As expected, the court rejected the Crimes Against Nature Charge, and as expected, Cuccinelli has filed an appeal. He is now on the legal trail that leads to the Supreme Court. With the Republican push to get the Court to revisit Roe and the “privacy” issue, his timing couldn’t be better.

Because of Ken Cuccinelli’s zealous pursuit of bland sex, women and gays have now become strange bedfellows in the struggle to defend the right of “privacy.” I would warn Mr. Cuccinelli not to expect either group to just roll over and take it. After all, he has made that illegal, at least in Virginia.

Today, Ken Cuccinelli, with his enthusiastic thrust to restore the ban on sodomy, is On Our Radar.

Photos are from Attorney General Cuccinelli’s Facebook Page

 

tncrmJean Ann Esselink is a straight friend to the gay community. Proud and loud Liberal. Closet writer of political fiction. Black sheep agnostic Democrat from a conservative Catholic family. Living in Northern Oakland County Michigan with Puck the Wonder Beagle.

Follow me on Twitter as @Uncucumbered or friend me on Facebook.

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{ 7 comments }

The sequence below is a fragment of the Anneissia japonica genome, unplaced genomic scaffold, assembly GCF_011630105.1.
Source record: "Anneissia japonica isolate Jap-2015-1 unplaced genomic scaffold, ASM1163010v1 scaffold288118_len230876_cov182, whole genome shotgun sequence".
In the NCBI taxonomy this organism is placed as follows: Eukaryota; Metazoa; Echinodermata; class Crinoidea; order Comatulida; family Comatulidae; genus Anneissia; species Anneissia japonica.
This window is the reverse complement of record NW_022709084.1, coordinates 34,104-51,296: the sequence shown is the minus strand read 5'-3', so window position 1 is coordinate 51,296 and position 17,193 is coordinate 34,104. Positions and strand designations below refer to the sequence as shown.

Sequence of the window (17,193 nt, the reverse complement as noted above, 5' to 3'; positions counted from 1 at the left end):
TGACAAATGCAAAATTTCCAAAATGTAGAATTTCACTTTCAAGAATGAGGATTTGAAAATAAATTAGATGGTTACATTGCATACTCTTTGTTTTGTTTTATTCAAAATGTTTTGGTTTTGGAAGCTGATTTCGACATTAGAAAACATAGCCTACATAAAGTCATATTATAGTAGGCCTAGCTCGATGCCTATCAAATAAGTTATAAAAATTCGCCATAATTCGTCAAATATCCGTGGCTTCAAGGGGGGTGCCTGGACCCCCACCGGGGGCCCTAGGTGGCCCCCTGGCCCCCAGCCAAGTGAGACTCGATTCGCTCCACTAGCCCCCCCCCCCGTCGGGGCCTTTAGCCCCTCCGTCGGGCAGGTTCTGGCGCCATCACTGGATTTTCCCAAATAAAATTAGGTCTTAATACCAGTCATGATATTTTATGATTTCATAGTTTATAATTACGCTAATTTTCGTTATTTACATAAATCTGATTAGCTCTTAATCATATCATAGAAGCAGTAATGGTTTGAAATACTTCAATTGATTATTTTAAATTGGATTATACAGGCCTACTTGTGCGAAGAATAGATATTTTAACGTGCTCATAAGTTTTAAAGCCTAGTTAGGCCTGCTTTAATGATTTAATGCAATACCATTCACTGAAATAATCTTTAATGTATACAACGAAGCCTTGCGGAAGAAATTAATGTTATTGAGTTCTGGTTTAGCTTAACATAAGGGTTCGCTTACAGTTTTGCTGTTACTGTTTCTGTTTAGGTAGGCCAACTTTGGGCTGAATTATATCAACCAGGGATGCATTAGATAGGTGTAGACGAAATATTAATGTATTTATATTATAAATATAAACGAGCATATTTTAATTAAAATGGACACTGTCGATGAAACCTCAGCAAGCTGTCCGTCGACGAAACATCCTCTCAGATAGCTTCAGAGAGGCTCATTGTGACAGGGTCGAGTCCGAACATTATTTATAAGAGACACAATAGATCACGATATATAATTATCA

SeanLiberty13 April 7, 2013 at 11:15 am

I dare the Reichpublican party to arrest over 4million American citizens for being LGBT. Over my dead body will those f@#king pigs lay a hand on me, my friends, and my family. Any ungrateful cop who takes our tax dollars and tries to enforce this illegal Nazism better be prepared for resistance dwarfing the Stonewall Riots. More evidence that the Republican Party has 100% become the Nazi Party of America.

lepidopteryx April 7, 2013 at 12:28 pm

Is he really willing to give up getting head? Oh, right – he's probably not getting any anyway.

BJLincoln April 7, 2013 at 1:13 pm

He is pissed because his wife won't give him head.
Does anyone really believe SCOTUS will backtrack on the right to privacy? It seems, to me at least, that going back on privacy or abortion is going in the wrong direction as well as against the whole "smaller" government issues the GOP claim they want.
What a waste of the courts time and the taxpayers money.

loudounnewbie April 7, 2013 at 4:36 pm

I don't know whether to be amazed or disgusted by the untoward focus of all things sexual. Better people would work on contributing to society instead. As for the appeal filed by the AG's office. It is to make sure a pedophile is rightfully punished. Move on, nothing to se here.

uncucumbered April 7, 2013 at 6:37 pm